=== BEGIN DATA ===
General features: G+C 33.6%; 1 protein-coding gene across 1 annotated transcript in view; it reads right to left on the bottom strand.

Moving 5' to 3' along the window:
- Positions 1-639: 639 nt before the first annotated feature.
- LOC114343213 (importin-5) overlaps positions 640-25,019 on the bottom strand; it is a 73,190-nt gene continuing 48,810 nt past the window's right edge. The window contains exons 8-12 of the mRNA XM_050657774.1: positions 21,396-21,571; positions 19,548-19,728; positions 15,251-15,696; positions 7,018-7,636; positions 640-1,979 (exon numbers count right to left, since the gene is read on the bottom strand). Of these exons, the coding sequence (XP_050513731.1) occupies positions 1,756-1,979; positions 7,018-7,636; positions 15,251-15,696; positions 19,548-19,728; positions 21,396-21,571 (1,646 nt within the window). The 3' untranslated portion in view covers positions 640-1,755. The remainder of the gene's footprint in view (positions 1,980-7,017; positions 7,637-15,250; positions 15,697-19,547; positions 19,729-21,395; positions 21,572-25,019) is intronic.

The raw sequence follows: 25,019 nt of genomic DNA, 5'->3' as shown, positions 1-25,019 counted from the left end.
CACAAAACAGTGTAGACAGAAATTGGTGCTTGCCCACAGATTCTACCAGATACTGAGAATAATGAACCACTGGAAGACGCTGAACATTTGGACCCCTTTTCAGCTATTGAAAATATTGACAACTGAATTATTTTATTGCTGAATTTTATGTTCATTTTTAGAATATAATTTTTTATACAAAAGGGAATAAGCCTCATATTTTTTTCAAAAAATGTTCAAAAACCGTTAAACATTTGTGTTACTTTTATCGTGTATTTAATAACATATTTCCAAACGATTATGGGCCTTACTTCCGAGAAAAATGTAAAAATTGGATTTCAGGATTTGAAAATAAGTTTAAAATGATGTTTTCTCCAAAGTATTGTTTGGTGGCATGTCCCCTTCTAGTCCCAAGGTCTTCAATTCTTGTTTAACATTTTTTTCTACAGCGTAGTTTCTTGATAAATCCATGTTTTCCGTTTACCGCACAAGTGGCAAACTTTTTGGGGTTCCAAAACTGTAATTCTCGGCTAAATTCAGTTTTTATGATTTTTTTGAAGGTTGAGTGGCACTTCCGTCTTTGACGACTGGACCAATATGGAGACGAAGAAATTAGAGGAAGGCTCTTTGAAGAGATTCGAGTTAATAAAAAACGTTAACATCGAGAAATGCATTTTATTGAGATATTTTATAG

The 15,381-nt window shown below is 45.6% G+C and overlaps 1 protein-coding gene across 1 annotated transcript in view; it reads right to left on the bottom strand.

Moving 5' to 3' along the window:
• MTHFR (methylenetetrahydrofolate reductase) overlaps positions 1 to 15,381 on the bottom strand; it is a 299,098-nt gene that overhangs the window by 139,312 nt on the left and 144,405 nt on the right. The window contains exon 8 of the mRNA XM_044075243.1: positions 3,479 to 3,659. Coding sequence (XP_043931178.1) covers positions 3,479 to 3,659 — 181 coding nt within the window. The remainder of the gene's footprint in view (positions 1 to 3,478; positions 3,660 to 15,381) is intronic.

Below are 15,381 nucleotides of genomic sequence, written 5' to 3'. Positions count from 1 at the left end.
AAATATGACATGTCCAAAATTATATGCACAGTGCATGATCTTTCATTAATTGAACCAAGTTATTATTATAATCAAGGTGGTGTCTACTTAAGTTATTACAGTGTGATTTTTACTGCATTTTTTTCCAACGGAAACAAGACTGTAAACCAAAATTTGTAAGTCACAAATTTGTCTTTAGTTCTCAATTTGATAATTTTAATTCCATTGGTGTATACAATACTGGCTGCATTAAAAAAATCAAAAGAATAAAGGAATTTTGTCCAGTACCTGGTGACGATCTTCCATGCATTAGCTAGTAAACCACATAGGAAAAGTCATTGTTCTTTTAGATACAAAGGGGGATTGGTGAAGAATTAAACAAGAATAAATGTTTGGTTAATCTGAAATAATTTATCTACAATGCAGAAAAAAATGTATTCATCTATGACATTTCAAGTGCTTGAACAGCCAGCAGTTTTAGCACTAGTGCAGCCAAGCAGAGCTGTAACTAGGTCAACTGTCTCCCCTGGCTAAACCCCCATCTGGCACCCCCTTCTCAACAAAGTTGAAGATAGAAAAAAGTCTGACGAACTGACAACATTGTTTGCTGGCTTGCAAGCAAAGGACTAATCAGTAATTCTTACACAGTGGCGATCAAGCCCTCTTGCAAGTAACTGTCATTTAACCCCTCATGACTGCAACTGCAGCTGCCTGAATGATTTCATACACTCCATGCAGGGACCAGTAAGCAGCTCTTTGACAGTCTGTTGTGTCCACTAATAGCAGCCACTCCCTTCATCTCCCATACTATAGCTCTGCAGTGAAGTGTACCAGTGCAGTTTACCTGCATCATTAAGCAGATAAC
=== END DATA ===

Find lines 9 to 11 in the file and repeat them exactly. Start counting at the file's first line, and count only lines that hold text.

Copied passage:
• MTHFR (methylenetetrahydrofolate reductase) overlaps positions 1 to 15,381 on the bottom strand; it is a 299,098-nt gene that overhangs the window by 139,312 nt on the left and 144,405 nt on the right. The window contains exon 8 of the mRNA XM_044075243.1: positions 3,479 to 3,659. Coding sequence (XP_043931178.1) covers positions 3,479 to 3,659 — 181 coding nt within the window. The remainder of the gene's footprint in view (positions 1 to 3,478; positions 3,660 to 15,381) is intronic.

Below are 15,381 nucleotides of genomic sequence, written 5' to 3'. Positions count from 1 at the left end.
AAATATGACATGTCCAAAATTATATGCACAGTGCATGATCTTTCATTAATTGAACCAAGTTATTATTATAATCAAGGTGGTGTCTACTTAAGTTATTACAGTGTGATTTTTACTGCATTTTTTTCCAACGGAAACAAGACTGTAAACCAAAATTTGTAAGTCACAAATTTGTCTTTAGTTCTCAATTTGATAATTTTAATTCCATTGGTGTATACAATACTGGCTGCATTAAAAAAATCAAAAGAATAAAGGAATTTTGTCCAGTACCTGGTGACGATCTTCCATGCATTAGCTAGTAAACCACATAGGAAAAGTCATTGTTCTTTTAGATACAAAGGGGGATTGGTGAAGAATTAAACAAGAATAAATGTTTGGTTAATCTGAAATAATTTATCTACAATGCAGAAAAAAATGTATTCATCTATGACATTTCAAGTGCTTGAACAGCCAGCAGTTTTAGCACTAGTGCAGCCAAGCAGAGCTGTAACTAGGTCAACTGTCTCCCCTGGCTAAACCCCCATCTGGCACCCCCTTCTCAACAAAGTTGAAGATAGAAAAAAGTCTGACGAACTGACAACATTGTTTGCTGGCTTGCAAGCAAAGGACTAATCAGTAATTCTTACACAGTGGCGATCAAGCCCTCTTGCAAGTAACTGTCATTTAACCCCTCATGACTGCAACTGCAGCTGCCTGAATGATTTCATACACTCCATGCAGGGACCAGTAAGCAGCTCTTTGACAGTCTGTTGTGTCCACTAATAGCAGCCACTCCCTTCATCTCCCATACTATAGCTCTGCAGTGAAGTGTACCAGTGCAGTTTACCTGCATCATTAAGCAGATAAC